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How to tank a business: A lesson from Wells Fargo

If you're a small business owner, you no doubt hope that the growth of your company will one day make you a large business owner. Sound ethical practices and good management along the way is the key to developing a company culture that thrives, and necessarily, succeeds. What happens when ethics in the workplace erode or become non-existent?

According to The New York Times, Wells Fargo, one of the largest banks in the country, will pay a whopping $185 million in fines for illegal banking practices. Federal banking regulators discovered that employees were using current customer information to open fraudulent bank accounts, credit cards and other Wells Fargo products.

How did they do it?

Employees accomplished this by taking a small amount of money from a customer's current account, and using it to open another account in their name. Within a short time, the employee would close the fraudulent account, and return the money to the original account. This sort of shell game allowed employees to compete for extra remuneration based on the number of new products they "sold."

Banking regulators opined that the behavior reflected a dubious corporate culture. 5300 employees have been fired.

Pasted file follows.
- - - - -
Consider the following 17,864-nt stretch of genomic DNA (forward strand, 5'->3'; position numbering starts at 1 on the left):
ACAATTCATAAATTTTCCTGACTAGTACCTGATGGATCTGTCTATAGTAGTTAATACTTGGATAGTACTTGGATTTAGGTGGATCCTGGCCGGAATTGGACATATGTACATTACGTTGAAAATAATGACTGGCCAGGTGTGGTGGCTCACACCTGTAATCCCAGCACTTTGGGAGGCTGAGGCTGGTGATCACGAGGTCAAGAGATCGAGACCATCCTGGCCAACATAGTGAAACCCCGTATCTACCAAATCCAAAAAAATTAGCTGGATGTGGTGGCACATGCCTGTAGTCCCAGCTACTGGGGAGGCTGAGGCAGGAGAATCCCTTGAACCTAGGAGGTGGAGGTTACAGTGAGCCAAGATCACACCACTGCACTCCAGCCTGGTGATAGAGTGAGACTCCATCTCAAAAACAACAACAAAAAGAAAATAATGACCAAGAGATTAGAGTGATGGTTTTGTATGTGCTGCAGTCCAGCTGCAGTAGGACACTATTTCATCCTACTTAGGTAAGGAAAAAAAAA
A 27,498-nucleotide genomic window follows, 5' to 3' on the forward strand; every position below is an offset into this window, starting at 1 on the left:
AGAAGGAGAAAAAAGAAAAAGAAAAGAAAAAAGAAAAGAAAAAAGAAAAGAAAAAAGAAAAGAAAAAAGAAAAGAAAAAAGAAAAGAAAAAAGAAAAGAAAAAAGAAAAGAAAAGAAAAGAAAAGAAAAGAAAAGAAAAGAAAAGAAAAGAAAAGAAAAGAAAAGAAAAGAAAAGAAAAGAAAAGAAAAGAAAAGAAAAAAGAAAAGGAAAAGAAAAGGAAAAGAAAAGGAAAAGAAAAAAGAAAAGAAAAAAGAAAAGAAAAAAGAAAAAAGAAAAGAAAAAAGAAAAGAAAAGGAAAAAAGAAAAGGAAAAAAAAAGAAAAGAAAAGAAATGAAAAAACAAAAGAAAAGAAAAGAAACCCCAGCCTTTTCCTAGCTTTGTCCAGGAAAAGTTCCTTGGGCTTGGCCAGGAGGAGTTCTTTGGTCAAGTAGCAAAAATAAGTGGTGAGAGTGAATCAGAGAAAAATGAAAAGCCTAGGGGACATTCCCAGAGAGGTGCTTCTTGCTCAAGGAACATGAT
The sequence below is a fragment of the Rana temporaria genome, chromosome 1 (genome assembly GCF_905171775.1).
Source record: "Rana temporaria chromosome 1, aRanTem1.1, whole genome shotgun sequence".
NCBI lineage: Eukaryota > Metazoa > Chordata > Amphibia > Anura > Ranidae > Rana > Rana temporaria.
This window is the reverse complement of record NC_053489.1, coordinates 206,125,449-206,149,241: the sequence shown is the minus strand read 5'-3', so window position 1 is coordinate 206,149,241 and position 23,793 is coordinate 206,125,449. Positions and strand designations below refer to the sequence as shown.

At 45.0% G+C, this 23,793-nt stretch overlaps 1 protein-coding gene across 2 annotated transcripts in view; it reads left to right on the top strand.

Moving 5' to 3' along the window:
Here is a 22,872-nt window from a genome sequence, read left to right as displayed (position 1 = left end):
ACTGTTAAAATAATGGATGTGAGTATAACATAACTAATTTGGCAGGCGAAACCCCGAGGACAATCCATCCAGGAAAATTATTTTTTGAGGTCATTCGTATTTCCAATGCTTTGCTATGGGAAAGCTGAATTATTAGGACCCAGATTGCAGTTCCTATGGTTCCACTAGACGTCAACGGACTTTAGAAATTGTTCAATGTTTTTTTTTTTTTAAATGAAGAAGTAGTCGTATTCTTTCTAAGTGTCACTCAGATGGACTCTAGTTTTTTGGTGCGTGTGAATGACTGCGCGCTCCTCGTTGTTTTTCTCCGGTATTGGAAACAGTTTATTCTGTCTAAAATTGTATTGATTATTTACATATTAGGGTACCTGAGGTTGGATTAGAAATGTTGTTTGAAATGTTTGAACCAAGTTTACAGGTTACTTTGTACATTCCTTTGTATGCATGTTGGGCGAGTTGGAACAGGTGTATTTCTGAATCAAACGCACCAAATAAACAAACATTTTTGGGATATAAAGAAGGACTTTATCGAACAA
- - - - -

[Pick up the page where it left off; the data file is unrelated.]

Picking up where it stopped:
This incident raises the question: what engenders a culture like this?

What makes a good company culture?

Any company culture starts at the top. Sound fiduciary practices, a respect for your workers, and a desire to grow solidly and steadily are the factors that can make or break a business. When you build trust within your firm, customers will naturally trust and gravitate toward you.

While many of these customers did not lose much--if any--money in the debacle, one wonders whether their accounts will soon be shuttered and re-opened at other banks in which they place more trust. It's a punitive lesson for Wells Fargo, but a proper one. After the lending practices of the '90s left many Americans underwater on their mortgages, banks need to work hard to be transparent and trustworthy, or risk losing their consumers--and their money.

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